IE 11 is not supported. For an optimal experience visit our site on another browser.

Apple updates face mask emoji for pandemic times — with smiling eyes

Apple users will soon be able to express themselves with a new emoji that seems to be in good spirits, wearing a mask to help slow the spread of COVID-19.
The most noticeable difference in the newly-designed emoji is the eyes.
The most noticeable difference in the newly-designed emoji is the eyes.TODAY Illustration / Apple
/ Source: TODAY

In a time where people are largely dressed down and masked up due to the coronavirus pandemic, Apple has responded by creating a new face mask emoji character with a more positive outlook.

The most noticeable difference in the newly-designed emoji is the eyes.

The original face mask emoji had a somber expression with downturned eyes and a surgical mask. People often texted it when they had the flu or a cold. The new emoji appears happy and well. Its eyes are now squinted, “smiling eyes,” according to Emojipedia, and its eyebrows are raised.

The Centers for Disease Control and Prevention has been calling on Americans, whether they're sick or not, to wear face masks that cover the mouth and nose when in public or around other people to help curb the spread of COVID-19.

Janine Driver, a body language expert and the founder and president of the Body Language Institute in Washington D.C., told TODAY in June that even with a face mask, people can discern when someone is in fact smiling.

“With true happiness, we see it with the wrinkles on the side of our eyes,” she said.

Apple had no comment on the updated design of its face mask emoji, but this new smiling version is not the first of its kind. Certain competitors already offer smiley face mask emojis to their users.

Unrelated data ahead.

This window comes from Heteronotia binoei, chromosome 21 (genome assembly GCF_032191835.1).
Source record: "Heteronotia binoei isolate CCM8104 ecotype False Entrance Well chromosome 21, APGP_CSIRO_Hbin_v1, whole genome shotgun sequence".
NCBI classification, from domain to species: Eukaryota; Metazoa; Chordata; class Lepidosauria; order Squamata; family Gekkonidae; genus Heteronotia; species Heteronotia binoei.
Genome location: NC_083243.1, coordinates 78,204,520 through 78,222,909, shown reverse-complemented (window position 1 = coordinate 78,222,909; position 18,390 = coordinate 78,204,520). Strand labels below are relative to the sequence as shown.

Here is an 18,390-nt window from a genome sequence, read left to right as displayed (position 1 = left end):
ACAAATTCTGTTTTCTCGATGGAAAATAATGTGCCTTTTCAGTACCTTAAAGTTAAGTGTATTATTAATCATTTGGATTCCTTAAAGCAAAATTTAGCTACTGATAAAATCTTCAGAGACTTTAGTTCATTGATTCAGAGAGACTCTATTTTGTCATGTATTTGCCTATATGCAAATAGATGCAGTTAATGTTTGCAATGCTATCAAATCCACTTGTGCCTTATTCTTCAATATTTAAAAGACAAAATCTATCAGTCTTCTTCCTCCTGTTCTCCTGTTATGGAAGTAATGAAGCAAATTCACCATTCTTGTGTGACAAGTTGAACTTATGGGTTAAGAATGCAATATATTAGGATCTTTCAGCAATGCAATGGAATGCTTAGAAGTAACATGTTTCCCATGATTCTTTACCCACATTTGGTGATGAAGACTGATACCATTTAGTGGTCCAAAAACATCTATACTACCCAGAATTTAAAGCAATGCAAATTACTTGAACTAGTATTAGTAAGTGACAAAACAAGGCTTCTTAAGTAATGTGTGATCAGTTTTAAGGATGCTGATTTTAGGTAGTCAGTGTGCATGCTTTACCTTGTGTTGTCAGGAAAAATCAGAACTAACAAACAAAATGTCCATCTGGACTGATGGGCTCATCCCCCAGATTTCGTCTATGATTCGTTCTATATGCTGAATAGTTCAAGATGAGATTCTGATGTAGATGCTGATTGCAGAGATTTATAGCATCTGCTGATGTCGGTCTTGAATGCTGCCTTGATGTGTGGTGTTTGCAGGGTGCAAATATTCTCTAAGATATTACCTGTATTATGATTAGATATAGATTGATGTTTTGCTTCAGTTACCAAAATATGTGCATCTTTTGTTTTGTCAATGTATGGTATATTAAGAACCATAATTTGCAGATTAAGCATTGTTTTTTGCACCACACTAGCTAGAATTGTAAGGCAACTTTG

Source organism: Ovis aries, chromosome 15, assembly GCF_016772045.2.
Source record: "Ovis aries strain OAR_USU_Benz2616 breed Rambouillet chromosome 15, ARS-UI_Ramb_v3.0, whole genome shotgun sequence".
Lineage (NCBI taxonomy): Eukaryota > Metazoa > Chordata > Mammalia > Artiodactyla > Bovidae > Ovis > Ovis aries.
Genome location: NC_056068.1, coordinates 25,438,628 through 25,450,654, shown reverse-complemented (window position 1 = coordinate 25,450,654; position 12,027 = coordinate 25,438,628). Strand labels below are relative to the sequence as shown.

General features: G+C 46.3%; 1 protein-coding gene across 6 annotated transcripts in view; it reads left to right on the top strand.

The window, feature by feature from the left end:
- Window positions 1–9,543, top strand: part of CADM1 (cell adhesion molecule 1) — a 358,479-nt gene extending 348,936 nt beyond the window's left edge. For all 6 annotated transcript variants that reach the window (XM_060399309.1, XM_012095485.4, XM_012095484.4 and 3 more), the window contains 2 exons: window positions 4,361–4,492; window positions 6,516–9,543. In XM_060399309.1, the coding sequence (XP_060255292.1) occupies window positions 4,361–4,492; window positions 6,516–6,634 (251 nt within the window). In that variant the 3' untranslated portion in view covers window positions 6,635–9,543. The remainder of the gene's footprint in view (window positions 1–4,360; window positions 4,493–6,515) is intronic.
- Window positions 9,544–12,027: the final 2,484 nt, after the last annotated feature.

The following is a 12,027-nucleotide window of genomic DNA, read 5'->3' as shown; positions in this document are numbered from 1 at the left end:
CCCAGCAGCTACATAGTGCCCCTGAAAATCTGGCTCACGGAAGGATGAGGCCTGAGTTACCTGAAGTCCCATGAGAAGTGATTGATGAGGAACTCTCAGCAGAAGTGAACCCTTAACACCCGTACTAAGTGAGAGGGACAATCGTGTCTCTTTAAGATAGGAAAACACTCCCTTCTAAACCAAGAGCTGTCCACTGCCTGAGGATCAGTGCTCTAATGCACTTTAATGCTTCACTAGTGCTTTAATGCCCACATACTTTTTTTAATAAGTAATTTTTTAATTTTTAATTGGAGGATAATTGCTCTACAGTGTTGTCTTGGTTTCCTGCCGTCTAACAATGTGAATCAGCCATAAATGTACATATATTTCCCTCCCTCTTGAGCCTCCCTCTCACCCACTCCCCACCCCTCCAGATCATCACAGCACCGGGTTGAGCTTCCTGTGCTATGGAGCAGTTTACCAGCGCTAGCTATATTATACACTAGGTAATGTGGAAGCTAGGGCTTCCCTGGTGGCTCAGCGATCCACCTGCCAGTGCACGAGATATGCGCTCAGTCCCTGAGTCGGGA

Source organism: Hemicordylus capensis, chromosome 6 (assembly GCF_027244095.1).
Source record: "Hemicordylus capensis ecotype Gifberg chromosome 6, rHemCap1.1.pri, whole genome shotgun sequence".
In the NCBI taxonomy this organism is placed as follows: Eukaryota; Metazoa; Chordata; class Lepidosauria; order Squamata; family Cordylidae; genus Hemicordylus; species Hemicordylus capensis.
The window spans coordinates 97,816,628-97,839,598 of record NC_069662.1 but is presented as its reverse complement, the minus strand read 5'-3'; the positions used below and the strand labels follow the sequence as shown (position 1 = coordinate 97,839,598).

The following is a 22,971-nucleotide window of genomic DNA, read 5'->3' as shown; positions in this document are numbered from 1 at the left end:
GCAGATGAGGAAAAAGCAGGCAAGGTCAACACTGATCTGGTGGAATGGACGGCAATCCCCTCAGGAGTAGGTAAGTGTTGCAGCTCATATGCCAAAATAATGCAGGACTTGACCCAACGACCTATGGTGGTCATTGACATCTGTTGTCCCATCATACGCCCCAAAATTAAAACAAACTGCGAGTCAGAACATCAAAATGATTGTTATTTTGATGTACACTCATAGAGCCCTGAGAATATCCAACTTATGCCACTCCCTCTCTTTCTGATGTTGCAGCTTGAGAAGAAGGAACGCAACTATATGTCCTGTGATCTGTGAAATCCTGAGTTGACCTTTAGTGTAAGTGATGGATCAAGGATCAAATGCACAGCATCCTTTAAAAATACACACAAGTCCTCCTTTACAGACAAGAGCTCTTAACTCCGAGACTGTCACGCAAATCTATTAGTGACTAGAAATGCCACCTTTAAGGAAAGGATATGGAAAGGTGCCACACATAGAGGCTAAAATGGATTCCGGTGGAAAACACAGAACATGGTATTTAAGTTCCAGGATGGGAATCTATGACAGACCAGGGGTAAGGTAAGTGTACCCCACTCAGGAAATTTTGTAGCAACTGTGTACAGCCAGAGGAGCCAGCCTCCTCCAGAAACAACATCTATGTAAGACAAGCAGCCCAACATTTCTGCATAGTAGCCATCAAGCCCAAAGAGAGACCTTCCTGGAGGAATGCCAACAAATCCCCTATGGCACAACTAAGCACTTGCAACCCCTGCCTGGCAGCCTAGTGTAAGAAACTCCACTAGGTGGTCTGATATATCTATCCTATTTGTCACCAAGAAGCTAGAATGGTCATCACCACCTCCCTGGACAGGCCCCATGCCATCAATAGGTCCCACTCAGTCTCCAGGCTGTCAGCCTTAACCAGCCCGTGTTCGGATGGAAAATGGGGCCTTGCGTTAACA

Back in July, an article in The Washingtonian told the story of one man’s petition for Apple to create a smiley face emoji with a mask. Shohsei Oda, a 29-year-old Washington D.C. resident, noted in his petition on that Samsung updated its sickly face mask emoji, so why couldn’t Apple?

Throughout the petition, Oda acknowledged that the only way of communicating a smile behind a mask during COVID-19 is if individuals smile with their eyes. To date, 200 people signed the petition.

“If you’re a Google or Samsung mobile user, this point is moot — your medical mask emoji already seems sufficiently smiley (lucky you),” Oda wrote. “If you’re like me and use an iPhone, our masked-emoji appears a little less spirited. Considering ALL OF THE SCIENTIFIC EVIDENCE underlining the benefits of wearing a mask, I figured it was time to expand on the expressiveness of the Apple iOS masked-emoji.”

To that end, Oda even created a mock-up draft of what the emoji would look like. Although images of the new emoji have surfaced, there is no release date from Apple for the update. It remains unclear if his petition had any influence on Apple’s decision to adopt a new face mask emoji.

One of Oda's other motivating factors in creating the petition was the hope that such an emoji would "normalize mask-wearing" and reduce the politicization of the protective equipment.

"In other countries where there aren't necessarily mask mandates, but where mask-wearing was more normalized culturally, there was a correlation with lower rates and transmission of coronavirus," Oda told TODAY in a phone interview.

And while Oda recognized that there are more pressing matters in the world than petitioning Apple for an emoji, doing so "put a smile on (his) own face,” he said in his petition.

“I also believe that deep down we share a desire to rise above the challenges we face and to find the joy in our lives. I hope to see your smiling — sans masks — on the other side of this pandemic,” Oda wrote, concluding his petition.